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Latitude: 50.6633 / 50°39'47"N
Longitude: -3.3402 / 3°20'24"W
OS Eastings: 305376
OS Northings: 85705
OS Grid: SY053857
Mapcode National: GBR P6.1X4P
Mapcode Global: FRA 37WB.4K5
Plus Code: 9C2RMM75+8W
Entry Name: Kerslake Cottage
Listing Date: 30 June 1961
Source: Historic England
Source ID: 1203859
English Heritage Legacy ID: 86226
Location: Bicton, East Devon, Devon, EX9
District: East Devon
Civil Parish: Bicton
Traditional County: Devon
Lieutenancy Area (Ceremonial County): Devon
Church of England Parish: East Budleigh All Saints
Church of England Diocese: Exeter
ST 08 NE
3/25 Kerslake Cottage
House, former farmhouse. Late C16-early C17, service end stack rebuilt in second
half of C17, modernised in C19 and again circa 1980. Plastered cob on exposed stone
rubble footings; stone stacks, the hall and service end stacks have hollow-chamfered
limestone plinths and ashlar quoins and the service end chimney shaft is made of
late C17 brick (maybe imported Dutch)) corrugated iron roof (formerly thatch).
4-room-and-through-passage plan house facing south with the 2 service rooms on the
right (eastern) end. On the lower side of the passage there is a small unheated room
and a kitchen beyond with projecting end stack. The hall has a front projecting
lateral stack and the inner room has a rear lateral stack. There is a secondary
block projecting right angles to rear of the inner room which may be originally but
was nearly all rebuilt in the C19 with an end stack. Stair turret projecting square
to rear of hall. It is original but was altered in the C19. Secondary outshots to
rear. House is 2 storeys.
Irregular 4-window front of C20 casements with glazing bars. The front passage
doorway is set a little right of centre. One side is lined with brick showing that
it was narrowed in the C19. It contains a C19 6-panel door. The hall stack
alongside to left has a plastered shaft, either it is stone ashlar or has been
rebuilt with brick. There is a tiny fire window in the left side. The roof is half-
hipped to left and gable-ended to right. The kitchen stack in the right end wall has
weathered offsets and a chimney shaft of early brick. At the base there is a C19
oven projection. The rear block includes a disused C19 doorway and C20 casements
with glazing bars. It is gable-ended.
Good interior: the layout and most of the features are original. However all the
ground floor partitions have been rebuilt with C19 brick but in the same positions as
the originals. Along the lower side of the passage the headbeam from a plank-and-
muntin screen. A small section from an oak plank-and-muntin screen was reused in the
C19 in the staircase off the lower end of the passage. The crossbeam in the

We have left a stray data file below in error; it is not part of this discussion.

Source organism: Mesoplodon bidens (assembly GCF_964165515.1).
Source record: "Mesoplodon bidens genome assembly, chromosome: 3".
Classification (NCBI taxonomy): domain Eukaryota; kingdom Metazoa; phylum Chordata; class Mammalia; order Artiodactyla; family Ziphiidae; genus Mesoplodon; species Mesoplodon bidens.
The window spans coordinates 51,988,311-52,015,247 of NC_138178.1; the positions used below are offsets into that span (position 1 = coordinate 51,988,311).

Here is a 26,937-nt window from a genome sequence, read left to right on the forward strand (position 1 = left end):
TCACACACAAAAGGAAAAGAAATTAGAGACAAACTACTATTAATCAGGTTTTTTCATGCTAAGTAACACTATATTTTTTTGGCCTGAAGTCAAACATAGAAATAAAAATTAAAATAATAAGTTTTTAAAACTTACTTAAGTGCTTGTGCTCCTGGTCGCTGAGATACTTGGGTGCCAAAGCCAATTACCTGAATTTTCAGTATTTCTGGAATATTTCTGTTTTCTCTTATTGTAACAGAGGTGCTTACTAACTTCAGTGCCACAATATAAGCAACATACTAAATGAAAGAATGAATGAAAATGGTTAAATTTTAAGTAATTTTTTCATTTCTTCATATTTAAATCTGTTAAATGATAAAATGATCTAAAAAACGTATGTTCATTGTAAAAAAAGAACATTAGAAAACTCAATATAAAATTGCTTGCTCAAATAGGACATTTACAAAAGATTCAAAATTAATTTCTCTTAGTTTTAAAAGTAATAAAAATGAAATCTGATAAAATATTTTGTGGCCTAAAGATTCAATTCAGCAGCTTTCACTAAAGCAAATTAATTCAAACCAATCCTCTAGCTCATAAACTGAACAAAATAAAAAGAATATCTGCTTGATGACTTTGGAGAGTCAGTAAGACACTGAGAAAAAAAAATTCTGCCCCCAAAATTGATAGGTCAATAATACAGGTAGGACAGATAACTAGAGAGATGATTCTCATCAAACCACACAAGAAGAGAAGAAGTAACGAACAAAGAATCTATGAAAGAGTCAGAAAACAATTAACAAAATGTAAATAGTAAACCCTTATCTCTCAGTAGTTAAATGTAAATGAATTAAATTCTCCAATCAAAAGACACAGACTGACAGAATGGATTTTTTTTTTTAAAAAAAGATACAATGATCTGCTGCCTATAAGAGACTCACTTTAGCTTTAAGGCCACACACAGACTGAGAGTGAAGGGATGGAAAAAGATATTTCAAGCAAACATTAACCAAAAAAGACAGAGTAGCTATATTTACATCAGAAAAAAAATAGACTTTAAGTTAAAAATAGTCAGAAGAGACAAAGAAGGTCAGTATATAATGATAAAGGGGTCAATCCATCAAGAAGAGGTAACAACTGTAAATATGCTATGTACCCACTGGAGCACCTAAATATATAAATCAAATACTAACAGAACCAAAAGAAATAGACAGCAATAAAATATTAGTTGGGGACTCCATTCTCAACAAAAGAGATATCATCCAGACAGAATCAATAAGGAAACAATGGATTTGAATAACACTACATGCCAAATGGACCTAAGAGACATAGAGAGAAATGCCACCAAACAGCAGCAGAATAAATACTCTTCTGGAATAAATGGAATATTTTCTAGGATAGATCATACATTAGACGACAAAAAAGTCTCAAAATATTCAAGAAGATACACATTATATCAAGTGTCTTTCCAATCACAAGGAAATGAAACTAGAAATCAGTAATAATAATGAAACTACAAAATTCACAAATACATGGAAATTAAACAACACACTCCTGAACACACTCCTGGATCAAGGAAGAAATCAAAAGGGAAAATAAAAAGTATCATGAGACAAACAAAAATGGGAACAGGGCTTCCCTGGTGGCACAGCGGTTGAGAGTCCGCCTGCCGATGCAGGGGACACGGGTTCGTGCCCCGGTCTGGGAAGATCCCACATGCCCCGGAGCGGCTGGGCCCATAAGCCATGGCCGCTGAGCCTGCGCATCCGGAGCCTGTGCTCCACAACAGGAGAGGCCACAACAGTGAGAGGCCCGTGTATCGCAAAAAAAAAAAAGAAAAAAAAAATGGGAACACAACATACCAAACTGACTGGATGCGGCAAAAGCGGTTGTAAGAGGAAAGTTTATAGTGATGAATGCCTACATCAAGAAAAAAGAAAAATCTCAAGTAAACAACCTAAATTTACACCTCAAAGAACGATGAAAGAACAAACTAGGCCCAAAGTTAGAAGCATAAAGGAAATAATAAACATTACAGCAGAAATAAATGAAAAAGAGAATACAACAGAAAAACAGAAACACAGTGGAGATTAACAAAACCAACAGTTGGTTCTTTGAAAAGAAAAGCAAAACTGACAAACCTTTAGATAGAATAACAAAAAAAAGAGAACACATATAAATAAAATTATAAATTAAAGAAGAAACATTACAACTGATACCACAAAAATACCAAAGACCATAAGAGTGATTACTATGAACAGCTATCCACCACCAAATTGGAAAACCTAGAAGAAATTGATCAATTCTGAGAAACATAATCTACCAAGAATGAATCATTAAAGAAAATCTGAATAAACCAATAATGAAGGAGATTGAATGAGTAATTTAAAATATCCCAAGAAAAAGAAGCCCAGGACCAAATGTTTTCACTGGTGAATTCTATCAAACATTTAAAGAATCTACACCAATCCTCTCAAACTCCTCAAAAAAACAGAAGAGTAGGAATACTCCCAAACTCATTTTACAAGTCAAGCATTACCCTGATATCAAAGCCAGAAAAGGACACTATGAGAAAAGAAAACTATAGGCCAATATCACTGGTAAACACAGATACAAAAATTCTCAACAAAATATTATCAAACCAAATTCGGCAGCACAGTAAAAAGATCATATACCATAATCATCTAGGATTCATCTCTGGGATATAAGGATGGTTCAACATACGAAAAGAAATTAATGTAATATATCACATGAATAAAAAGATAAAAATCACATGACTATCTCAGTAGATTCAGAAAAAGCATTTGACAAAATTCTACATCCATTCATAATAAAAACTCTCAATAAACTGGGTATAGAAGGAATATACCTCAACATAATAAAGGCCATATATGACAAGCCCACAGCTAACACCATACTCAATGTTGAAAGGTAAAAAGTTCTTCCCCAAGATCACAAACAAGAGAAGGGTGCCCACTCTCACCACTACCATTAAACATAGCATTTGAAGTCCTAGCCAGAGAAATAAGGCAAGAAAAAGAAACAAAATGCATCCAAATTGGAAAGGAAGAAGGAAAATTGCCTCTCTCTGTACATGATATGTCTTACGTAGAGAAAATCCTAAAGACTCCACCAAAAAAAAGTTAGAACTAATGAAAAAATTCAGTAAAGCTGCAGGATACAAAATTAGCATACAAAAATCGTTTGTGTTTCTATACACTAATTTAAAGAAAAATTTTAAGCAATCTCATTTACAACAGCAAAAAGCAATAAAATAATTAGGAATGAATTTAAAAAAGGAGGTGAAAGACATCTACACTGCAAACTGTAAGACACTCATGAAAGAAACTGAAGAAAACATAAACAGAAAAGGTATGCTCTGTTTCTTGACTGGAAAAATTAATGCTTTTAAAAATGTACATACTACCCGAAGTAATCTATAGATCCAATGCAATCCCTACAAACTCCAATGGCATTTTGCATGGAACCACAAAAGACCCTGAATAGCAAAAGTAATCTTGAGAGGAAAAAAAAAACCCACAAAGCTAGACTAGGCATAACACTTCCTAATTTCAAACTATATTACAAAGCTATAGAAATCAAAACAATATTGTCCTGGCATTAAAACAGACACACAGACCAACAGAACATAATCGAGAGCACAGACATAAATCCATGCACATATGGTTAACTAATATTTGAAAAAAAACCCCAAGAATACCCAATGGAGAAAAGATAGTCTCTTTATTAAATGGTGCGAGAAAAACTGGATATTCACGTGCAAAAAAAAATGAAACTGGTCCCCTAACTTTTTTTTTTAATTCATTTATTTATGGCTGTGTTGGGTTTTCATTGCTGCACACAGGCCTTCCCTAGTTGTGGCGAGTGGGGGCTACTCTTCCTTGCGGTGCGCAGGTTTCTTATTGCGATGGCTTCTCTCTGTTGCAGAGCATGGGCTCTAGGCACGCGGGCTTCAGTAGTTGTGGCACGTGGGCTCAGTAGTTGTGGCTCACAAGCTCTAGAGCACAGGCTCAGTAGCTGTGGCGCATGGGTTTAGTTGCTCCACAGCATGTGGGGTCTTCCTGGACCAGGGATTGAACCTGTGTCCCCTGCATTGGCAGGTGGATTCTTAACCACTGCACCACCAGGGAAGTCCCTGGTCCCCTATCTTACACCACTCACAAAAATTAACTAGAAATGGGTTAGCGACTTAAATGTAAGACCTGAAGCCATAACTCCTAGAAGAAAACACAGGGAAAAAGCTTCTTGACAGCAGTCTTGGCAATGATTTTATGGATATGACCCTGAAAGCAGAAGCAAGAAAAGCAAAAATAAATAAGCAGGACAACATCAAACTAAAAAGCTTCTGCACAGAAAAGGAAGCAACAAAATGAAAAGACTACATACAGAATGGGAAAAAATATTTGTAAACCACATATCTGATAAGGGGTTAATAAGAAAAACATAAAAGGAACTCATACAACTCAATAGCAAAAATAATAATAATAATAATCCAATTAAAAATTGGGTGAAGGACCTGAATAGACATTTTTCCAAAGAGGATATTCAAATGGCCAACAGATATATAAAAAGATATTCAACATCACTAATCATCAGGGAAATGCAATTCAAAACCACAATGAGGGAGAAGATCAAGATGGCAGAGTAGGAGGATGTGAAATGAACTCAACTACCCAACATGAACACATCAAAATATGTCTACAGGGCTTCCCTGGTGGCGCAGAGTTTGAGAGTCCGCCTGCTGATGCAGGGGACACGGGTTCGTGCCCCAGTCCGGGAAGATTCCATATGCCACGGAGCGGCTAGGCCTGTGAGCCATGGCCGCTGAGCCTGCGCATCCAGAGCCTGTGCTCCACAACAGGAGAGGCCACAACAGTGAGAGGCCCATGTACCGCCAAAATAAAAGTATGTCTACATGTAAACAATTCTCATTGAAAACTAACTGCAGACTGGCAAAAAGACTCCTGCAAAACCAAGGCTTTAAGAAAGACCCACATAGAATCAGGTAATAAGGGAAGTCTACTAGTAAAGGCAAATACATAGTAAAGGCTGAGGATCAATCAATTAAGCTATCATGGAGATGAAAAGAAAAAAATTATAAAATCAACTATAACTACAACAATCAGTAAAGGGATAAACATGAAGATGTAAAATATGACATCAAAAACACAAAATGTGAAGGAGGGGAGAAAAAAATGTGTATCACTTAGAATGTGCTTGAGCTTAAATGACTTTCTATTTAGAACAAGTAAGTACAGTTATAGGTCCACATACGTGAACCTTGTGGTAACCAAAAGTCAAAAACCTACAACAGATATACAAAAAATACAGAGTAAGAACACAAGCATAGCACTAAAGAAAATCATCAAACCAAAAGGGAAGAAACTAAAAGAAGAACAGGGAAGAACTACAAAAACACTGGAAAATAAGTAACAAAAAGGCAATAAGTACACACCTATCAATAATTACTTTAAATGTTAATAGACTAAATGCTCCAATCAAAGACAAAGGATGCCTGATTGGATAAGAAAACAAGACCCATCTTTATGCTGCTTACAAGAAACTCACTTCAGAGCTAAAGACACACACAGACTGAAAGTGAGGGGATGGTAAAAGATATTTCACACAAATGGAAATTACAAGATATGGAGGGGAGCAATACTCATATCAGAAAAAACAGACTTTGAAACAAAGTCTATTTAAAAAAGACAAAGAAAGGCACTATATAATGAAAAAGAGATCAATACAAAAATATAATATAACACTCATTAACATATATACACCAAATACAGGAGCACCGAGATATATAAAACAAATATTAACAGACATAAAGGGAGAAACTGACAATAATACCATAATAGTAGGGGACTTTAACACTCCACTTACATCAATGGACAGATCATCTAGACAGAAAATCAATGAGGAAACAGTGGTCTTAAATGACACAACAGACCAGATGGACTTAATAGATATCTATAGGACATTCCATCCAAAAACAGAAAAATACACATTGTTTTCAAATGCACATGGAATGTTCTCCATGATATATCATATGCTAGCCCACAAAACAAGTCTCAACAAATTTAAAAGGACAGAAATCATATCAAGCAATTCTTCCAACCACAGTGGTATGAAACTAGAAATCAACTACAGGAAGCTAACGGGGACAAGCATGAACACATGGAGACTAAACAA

unheated service room is boxed in. The kitchen crossbeam is soffit-chamfered with
truncated pyramid stops, identical to the crossbeam in the inner room. The kitchen
fireplace was rebuilt in the second half of the C17 and altered again in the C19. It
is large, mostly built of stone rubble and its oak lintel is soffit-chamfered with
scroll stops. The left side is C19 brick and includes its own small grate and flue.
The oven at the rear is also C19. The hall was apparently floored from the
beginning. Here the crossbeam and half beams are richly moulded with ovolos
alternating with hollow chamfers and have flat urn stops. The fireplace is very
good. It is Beerstone ashlar with an oak lintel, a broad chamfered surround with urn
stops and the cheeks are panelled. There is a smaller version in the chamber
abaove. To rear of the hall is a rectangular lobby which presumably housed the
original stair before the one in the hall was built. It was divided off from the
hall by an oak-framed wall part of which survives on the first floor. The studs are
set relatively close together and have a series of holes in their edges into which
riven oak lathes are slotted to provide a ladder backing to the cob infil. The main
first floor crosswals are built in the same way. The roof is carried on 4 side-
pegged jointed crucks. All the features of the rear block are C19 and much of the
joinery detail in the main block is C19.
Kerslake Cottage is an interesting and attractive house. It is unusual for Devon
being a single phase house. All the early features are late C16-early C17. For
that time the plan form appears somewhat old-fashioned even through the hall was
floored from the beginning. Furthermore some of the original features such as the
hall fireplace are of surprisingly high quality for a house this size.
plain soffit chamfer. The roof is not accessible.
Although no feature shows that can be dated earlier than the mid C19 the plan form
suggests a C18 or even C17 date.
Lemprice Farmhouse forms part of a group in an attractive hamlet.
Listing NGR: SY0537685705
This text is from the original listing, and may not necessarily reflect the current setting of the building.
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